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Ancient Masters in Modern Styles: Chinese Ink Paintings from the 16th - 21st Centuries

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8/31/2012 - 12/16/2012
Organizing institution: Carleton College Department of Art and Art History
The Chinese art of ink painting is an ancient and continuously practiced tradition transmitted and learned in part through the study of the works of past masters. This practice formed the fundamental basis for learning the art of painting in China until the twentieth century. At the same time, Chinese painters were aware of the potentially limiting aspects of imitating the ancient masters too closely. As a result, they self-consciously evoked past masters' styles while simultaneously working to transform and even subvert them.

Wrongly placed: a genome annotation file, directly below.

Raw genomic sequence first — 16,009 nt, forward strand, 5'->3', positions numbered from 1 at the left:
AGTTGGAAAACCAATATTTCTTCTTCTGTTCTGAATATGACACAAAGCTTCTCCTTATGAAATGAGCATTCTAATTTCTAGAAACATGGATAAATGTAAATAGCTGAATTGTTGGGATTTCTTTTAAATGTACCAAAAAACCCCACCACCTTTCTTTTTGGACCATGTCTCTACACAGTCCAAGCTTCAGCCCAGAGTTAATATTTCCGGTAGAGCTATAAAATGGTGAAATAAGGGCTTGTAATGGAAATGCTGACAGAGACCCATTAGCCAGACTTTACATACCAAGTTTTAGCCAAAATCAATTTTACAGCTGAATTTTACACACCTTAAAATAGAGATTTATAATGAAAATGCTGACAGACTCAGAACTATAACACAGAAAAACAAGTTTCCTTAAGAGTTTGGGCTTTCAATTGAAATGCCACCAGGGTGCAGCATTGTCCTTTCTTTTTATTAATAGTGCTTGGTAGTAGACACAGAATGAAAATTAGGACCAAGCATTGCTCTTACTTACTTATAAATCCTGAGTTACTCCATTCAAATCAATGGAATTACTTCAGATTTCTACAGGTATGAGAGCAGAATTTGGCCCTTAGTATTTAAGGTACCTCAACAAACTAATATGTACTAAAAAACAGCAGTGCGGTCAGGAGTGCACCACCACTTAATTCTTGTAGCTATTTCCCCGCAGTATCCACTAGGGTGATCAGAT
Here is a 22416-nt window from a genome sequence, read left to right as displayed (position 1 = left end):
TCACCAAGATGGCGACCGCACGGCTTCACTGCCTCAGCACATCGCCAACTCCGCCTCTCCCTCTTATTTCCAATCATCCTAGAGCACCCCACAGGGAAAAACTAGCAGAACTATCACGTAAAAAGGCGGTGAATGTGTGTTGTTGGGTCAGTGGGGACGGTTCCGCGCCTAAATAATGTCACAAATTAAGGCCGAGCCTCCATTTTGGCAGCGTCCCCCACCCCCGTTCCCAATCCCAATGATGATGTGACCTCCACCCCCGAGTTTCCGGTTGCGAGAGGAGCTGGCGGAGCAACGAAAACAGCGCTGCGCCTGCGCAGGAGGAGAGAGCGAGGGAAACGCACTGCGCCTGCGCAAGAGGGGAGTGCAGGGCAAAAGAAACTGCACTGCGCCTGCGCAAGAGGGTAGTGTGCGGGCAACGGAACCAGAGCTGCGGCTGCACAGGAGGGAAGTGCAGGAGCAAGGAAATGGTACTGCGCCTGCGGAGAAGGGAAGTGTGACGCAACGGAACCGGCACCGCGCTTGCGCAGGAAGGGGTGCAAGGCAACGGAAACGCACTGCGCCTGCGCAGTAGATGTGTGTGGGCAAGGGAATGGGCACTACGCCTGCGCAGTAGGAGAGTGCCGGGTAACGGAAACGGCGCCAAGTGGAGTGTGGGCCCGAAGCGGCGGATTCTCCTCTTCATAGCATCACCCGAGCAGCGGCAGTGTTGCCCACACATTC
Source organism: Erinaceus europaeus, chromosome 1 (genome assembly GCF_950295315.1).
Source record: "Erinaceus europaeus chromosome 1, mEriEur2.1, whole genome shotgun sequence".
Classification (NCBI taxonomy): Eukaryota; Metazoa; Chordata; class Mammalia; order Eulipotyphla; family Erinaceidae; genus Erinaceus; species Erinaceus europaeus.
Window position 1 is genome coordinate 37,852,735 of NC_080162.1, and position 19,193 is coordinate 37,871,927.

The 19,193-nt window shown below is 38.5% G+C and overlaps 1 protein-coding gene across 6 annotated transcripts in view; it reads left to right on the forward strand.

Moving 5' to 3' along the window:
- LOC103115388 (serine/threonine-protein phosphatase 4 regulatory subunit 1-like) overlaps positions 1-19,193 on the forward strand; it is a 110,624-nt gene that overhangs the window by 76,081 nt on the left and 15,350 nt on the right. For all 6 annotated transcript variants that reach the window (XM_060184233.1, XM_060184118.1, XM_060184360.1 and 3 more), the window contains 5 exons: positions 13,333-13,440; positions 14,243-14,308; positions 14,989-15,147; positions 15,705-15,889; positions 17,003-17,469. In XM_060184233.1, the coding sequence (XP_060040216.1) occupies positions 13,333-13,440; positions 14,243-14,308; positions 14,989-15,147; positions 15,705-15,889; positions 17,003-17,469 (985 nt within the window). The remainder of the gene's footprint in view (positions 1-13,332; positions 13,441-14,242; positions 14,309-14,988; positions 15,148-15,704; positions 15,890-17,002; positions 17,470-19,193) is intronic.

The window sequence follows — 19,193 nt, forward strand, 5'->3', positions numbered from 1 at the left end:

This exhibition of Chinese ink paintings from the The Fralin Museum of Art and Lijin Collections examines the influence of this honored tradition on later artists and how they sought to balance reverence for the art of old masters with their own impulses for artistic expression. Ancient Masters explores this tension through an investigation of style, subject matter, and inscriptions on paintings from the early modern period up until the present, while examining the social and historical context of their production. The exhibition demonstrates the rich variety of ink painting in China over many centuries and the continuing relevance of tradition to Chinese artists today.

Curated by Kathleen M. Ryor, Guest Curator Exhibition catalogue by Kathleen M. Ryor


Exhibition Objects (9)



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